David Fincher

Directors in the Oscar race

As serial-killer stories go, “Zodiac” was never going to please everybody. It’s long, meandering, full of digressions and dead ends — all by design.

Because no one was ever apprehended in the notorious San Francisco serial killings, the story becomes a study of all-consuming obsession. “It’s about the need to know and not the need to know,” Fincher explains. In other words, for those involved, closure became as important as identifying the actual culprit.

Shaping the rigorously factual account was a challenge, given the overwhelming and often contradictory evidence. “We needed a distillation, but we also had to make it dramatic,” Fincher says, “because it doesn’t ultimately lead to somebody standing up in court and saying, ‘There he is.’ For every detail, you question, ‘Here’s a part of his journey that may or may not be valid for this piece of entertainment.'”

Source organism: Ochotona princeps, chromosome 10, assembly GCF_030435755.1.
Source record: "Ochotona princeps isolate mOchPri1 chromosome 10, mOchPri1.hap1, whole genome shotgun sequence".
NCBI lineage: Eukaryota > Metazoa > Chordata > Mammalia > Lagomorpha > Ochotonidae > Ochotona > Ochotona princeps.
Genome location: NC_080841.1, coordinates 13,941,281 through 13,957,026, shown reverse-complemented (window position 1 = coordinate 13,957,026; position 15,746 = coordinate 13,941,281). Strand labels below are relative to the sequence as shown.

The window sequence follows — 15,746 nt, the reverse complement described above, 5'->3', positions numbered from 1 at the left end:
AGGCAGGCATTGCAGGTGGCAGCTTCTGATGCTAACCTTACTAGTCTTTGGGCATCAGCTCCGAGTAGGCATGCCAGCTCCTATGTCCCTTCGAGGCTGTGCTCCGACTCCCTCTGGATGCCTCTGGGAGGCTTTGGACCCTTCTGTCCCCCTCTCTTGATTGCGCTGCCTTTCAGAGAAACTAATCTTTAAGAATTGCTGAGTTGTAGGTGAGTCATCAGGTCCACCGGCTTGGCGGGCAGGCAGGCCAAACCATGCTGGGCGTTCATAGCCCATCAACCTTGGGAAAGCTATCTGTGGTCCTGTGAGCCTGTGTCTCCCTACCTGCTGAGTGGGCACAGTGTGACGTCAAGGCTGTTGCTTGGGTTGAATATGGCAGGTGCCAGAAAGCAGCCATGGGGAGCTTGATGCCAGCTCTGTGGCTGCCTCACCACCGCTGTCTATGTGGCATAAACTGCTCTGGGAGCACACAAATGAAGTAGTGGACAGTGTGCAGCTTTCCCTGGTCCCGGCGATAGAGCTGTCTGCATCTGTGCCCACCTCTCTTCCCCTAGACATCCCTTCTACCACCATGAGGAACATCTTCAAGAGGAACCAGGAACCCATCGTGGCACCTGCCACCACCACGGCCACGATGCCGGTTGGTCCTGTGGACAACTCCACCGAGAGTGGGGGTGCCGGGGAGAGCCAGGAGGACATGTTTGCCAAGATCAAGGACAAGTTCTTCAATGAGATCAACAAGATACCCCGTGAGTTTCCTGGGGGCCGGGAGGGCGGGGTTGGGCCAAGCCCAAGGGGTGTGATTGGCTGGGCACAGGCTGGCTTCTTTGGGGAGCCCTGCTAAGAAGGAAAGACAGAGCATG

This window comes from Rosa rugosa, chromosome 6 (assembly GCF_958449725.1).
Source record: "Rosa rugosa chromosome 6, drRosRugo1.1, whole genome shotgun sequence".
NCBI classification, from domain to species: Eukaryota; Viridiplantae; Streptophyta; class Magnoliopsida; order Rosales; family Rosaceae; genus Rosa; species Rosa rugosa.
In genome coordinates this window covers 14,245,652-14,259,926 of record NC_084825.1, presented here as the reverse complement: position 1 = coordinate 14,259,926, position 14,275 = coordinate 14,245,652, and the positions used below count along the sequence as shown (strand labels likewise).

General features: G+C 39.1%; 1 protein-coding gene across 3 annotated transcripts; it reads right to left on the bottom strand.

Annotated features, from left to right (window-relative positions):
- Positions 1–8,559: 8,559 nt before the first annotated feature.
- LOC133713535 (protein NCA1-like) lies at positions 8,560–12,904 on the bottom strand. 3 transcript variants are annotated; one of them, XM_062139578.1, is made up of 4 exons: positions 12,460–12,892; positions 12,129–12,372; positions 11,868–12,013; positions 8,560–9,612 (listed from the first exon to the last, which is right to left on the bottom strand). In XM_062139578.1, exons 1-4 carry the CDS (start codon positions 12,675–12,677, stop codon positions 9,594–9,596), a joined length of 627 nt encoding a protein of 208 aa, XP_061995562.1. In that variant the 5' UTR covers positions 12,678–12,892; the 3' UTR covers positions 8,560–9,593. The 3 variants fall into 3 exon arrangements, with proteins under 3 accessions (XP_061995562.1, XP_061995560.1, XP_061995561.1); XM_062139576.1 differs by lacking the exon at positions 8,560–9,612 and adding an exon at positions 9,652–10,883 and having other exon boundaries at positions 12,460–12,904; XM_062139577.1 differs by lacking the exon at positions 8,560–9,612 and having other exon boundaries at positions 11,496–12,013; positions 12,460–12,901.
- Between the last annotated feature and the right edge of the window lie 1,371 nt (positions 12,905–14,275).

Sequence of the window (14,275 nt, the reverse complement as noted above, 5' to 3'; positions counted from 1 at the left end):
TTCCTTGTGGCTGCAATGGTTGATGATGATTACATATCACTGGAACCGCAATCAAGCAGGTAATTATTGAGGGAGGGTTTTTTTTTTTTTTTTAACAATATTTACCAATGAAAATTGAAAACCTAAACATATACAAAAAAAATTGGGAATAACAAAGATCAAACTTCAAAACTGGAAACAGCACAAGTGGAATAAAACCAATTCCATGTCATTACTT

Instead of the expected answers, Fincher offers exhausted cops who eventually give up on the investigation — not your typical whodunit. “There are other ways of engaging audiences than just upping the explosion-o-meter,” he says.

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